Clint Black has been racking up hit songs the way Clint Eastwood racks up the body count in his movies. Black's first two albums went double-platinum and his newly released third album, "The Hard Way," has sold nearly a million copies since its July release.
And, wahoo little darlin', Black and all those dimples will be stopping by the Santa Barbara County Bowl Tuesday night to vacillate the ventricles of the hearts of his female faithful.
Black started out on the right foot with an amazing five No. 1 singles off his debut disc, "Killin' Time." No one's ever done that before. That's like finding a dollar, buying a lottery ticket and winning a zillion bucks.
After picking up a wagonload of country music awards, Black's second album had two more No. 1 songs. But success didn't stop there. He then married his No. 1 fan, Lisa Hartman of "Knot's Landing" fame, and got to make a make a video with "The King of the Cowboys," Roy Rogers.
In a recent phone conversation from New York, Black commented on the story so far:
How's the tour going?
It's going south. It's also going great. My business guys tell me that ticket sales are up 47% from last year, which is pretty amazing considering the economy. I play five nights a week and take Monday and Thursday off.
How's "The Hard Way" doing?
It's almost platinum. It's right at 950,000 now. It's doing better than the second one did in a compatible time frame.
Your bio says your current tour consists of a quarter-million dollar set, 52 roadies and all sorts of stuff. It sounds like a Pink Floyd tour.
Yeah, really. I didn't realize what I was getting into. I thought I'd take the money and put it into the show so the audience would think the money was well spent. I just didn't realize how much of their money it would be.
Now for something really important. How 'bout those Oilers?
How 'bout those Oilers? I gave up on trying to keep up with them three years ago. I'm always on the road. I read the itinerary. I can tell you where I'm going and where I've been. I've been on the road since 1989.
So now you know where all the junk food is?
I know where to avoid it. This is "The No-Fat Tour." It seems like every month, someone would go down with food poisoning. It's salmonella, mostly. If you eat a hot dog at Stop N' Go,you're taking your chances.
Who can drink the most beer, a country singer or a heavy metal dude?
From what I hear, the heavy metal dudes.
How did you get started in all this?
My brother Kevin had a little band and I joined as a bass player. It didn't take me long to realize I wanted to be in this business. By the time I was 18 or 19, I was making a living playing in bars. I was a soloist, just playing my guitar and a harmonica until 1989. I started writing songs with Hayden Nicholas, and then I got signed to RCA in Nashville.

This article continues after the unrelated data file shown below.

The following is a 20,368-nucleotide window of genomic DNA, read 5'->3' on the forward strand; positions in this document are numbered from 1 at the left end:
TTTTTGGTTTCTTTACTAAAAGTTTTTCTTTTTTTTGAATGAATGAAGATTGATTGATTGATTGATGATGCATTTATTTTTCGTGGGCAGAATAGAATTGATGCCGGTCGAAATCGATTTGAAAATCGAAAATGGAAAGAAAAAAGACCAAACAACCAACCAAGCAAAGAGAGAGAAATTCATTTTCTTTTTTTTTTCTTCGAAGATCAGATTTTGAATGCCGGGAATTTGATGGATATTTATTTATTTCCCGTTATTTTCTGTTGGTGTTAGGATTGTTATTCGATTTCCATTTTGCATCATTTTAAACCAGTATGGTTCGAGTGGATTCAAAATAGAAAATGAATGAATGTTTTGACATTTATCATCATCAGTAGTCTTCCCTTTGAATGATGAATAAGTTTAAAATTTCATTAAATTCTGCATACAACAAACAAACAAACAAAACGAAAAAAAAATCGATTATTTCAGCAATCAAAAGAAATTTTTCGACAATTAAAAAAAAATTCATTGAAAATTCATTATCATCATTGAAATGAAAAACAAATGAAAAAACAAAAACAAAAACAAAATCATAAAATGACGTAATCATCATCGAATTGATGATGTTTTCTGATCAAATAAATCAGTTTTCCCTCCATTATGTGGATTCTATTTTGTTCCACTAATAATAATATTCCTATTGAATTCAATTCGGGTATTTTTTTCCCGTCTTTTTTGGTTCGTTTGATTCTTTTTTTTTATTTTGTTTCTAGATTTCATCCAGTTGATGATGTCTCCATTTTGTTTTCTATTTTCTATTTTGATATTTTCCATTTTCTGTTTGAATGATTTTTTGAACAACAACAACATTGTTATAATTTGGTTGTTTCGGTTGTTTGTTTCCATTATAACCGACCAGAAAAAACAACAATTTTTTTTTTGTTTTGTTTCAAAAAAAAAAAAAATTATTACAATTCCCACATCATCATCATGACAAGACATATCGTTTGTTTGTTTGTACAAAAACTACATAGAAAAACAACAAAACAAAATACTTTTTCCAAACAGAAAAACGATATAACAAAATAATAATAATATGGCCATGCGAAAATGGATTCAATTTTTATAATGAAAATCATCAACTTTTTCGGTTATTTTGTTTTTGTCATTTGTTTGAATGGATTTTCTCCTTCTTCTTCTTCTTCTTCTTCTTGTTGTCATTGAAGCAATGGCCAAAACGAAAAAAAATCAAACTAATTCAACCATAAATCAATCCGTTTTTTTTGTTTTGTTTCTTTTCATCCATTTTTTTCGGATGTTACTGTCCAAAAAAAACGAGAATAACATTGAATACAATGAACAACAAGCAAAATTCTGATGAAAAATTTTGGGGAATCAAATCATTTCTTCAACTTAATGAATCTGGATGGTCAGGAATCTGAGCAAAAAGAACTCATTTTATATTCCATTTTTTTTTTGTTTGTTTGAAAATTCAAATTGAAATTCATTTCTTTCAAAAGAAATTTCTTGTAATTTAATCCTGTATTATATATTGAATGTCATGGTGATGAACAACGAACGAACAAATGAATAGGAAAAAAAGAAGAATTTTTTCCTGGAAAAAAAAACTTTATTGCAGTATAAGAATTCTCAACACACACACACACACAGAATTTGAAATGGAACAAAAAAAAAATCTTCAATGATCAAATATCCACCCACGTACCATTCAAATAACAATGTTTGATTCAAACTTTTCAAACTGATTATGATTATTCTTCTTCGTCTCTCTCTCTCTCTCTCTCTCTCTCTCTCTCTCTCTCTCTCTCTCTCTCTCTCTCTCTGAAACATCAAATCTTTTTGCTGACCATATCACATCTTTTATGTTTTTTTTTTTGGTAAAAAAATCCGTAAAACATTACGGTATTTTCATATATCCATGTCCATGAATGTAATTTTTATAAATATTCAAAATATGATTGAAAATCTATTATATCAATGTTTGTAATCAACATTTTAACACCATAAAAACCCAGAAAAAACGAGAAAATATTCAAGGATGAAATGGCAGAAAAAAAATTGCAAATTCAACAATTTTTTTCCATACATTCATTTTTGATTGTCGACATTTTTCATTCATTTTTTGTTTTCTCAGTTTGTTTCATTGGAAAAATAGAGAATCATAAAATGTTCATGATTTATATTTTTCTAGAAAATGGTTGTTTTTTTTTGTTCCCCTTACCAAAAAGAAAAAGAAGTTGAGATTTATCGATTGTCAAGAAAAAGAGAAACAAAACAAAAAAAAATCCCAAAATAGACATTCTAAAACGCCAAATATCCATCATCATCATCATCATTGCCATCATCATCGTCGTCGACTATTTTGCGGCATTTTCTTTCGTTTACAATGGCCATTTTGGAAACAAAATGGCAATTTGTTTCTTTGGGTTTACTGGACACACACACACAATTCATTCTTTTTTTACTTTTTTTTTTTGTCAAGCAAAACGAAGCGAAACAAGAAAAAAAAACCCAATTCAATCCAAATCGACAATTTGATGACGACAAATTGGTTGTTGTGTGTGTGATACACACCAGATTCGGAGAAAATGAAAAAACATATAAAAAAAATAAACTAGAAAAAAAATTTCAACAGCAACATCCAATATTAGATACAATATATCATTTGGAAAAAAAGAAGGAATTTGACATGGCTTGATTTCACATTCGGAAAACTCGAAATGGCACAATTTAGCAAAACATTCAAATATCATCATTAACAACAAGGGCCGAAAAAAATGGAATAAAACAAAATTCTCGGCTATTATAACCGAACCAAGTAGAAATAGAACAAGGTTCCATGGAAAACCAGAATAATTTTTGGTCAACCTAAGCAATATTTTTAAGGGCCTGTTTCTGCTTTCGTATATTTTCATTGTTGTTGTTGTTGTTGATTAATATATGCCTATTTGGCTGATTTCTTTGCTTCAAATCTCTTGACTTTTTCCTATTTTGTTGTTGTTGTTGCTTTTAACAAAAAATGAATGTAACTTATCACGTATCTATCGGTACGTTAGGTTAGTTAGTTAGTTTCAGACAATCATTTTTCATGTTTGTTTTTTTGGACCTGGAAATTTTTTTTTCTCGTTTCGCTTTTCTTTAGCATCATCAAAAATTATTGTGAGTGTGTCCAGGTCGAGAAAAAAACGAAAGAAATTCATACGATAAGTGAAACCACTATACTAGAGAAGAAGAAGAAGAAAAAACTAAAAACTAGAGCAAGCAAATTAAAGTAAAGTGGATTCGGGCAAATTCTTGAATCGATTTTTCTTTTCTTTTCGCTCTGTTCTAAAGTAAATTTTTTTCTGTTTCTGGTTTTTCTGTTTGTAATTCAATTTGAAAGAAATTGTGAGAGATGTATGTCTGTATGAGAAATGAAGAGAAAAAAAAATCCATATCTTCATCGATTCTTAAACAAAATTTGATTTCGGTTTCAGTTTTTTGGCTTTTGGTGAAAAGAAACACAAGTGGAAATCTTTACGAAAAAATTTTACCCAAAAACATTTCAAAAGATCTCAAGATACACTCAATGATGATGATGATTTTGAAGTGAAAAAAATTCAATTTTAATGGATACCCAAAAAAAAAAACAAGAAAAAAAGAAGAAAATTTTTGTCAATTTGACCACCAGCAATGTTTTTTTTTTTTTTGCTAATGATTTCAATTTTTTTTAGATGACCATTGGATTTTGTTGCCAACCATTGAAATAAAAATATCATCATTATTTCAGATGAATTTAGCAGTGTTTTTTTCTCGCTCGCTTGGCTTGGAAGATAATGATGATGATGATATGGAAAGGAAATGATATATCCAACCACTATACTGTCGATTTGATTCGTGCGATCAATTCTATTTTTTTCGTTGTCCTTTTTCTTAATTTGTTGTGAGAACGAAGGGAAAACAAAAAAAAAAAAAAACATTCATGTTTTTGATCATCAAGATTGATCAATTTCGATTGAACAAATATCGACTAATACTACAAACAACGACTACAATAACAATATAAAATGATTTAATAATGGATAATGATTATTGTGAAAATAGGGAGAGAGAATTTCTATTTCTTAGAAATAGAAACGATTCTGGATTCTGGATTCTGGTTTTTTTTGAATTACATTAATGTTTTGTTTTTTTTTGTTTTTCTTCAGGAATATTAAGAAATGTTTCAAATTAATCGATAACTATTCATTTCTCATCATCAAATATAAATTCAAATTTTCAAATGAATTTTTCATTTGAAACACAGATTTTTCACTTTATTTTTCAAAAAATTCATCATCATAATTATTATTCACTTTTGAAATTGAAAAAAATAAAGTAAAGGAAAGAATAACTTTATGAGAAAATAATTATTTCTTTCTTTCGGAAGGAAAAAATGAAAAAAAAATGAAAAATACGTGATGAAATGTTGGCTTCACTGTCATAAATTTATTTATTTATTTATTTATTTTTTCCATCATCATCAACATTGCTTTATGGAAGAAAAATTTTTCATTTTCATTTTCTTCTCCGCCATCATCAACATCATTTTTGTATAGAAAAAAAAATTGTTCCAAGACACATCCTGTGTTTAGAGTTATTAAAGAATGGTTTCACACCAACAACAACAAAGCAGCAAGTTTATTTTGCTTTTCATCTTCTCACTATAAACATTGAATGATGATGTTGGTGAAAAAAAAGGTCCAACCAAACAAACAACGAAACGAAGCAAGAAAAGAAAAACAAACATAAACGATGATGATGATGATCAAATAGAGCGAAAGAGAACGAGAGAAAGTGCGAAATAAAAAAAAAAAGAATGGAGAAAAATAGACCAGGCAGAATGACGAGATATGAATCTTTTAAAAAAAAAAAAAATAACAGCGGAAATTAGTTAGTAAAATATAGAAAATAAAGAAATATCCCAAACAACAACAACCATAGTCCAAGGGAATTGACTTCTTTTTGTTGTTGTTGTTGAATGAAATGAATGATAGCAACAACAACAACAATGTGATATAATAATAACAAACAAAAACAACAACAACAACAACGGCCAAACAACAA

If not for music, what would you be doing?
I knew when I was 17 that I wanted to do this. Otherwise, I would've joined the Air Force and got into the space program.
How do you account for the success of "Killing Time"?
Great record label, great support, and of course, I believe in my music. The climate was just right. Country radio was coming around. It was just great timing.
I know you're happily married and I don't want to mess you up, but do you have trouble with groupies?
Well, there's been some lingerie on stage. I don't deal with them, but I don't know about the road crew.
How has your music changed in the past few years?
I wouldn't say it's changed. The level of performance has changed. I've had the experience of the last two albums to learn from, and I co-produced the third one, so I think I'm just getting better at what I do.
How would you describe Clint Black music?
Traditional country music.
In the old Westerns at the end, the hero got the girl, then rode off into the sunset and lived happily ever after. There doesn't seem to be any "happily ever after" in country songs. Why is that?
Because country music is about real life. I try and write things that are realities, characters we can relate to. There is no "happily ever after." There's always something. Somewhere down the road, you're gonna have a flat tire, the company's gonna go broke or the bank's gonna foreclose on the house.
Do you write on the road?
I try not to write on the road, but sometimes something just pops out and you can't control it. When I get off this tour, I'm going to block out some time to write with Hayden. We've had a lot of success together.
What's the worst thing about being on the road so much?
There's not too many worst things, so that's the best thing. Also, there's a billion good things, so that's the best thing, too. I do miss my family and friends, although I've made a lot of new friends. Even when I come off the road and I can't wait to lie on the couch, Bob Hope calls. There's always something that you can't refuse.
What was it like hanging out with "The King of the Cowboys," Roy Rogers?
It was really cool. He's a great guy, full of anecdotes. I get excited every time I think about him. It was just really special being in the video with him, just a really special time.
Did you used to watch his show?
No, I fell in between. I was in the "Gunsmoke" time. I just love Westerns. "Lonesome Dove" is my favorite. I just bought the video. I think it really gave you an idea of the attitudes back then.
If you could change anything about your career, what would it be?
I'd probably change the Congress.
I'll be touring until March. I'll be doing some TV appearances--Arsenio on the 24th, then a segment with Whoopi Goldberg, Oprah and Maury Povich. Then I might go to England and we're talking about Japan and Australia.
* WHERE AND WHEN
Clint Black, Aaron Tippin, Tuesday, 6:30 p.m. at the Santa Barbara County Bowl, 1122 Milpas St. Tickets, all that are left, are $16.50. For more information, call 966-7566.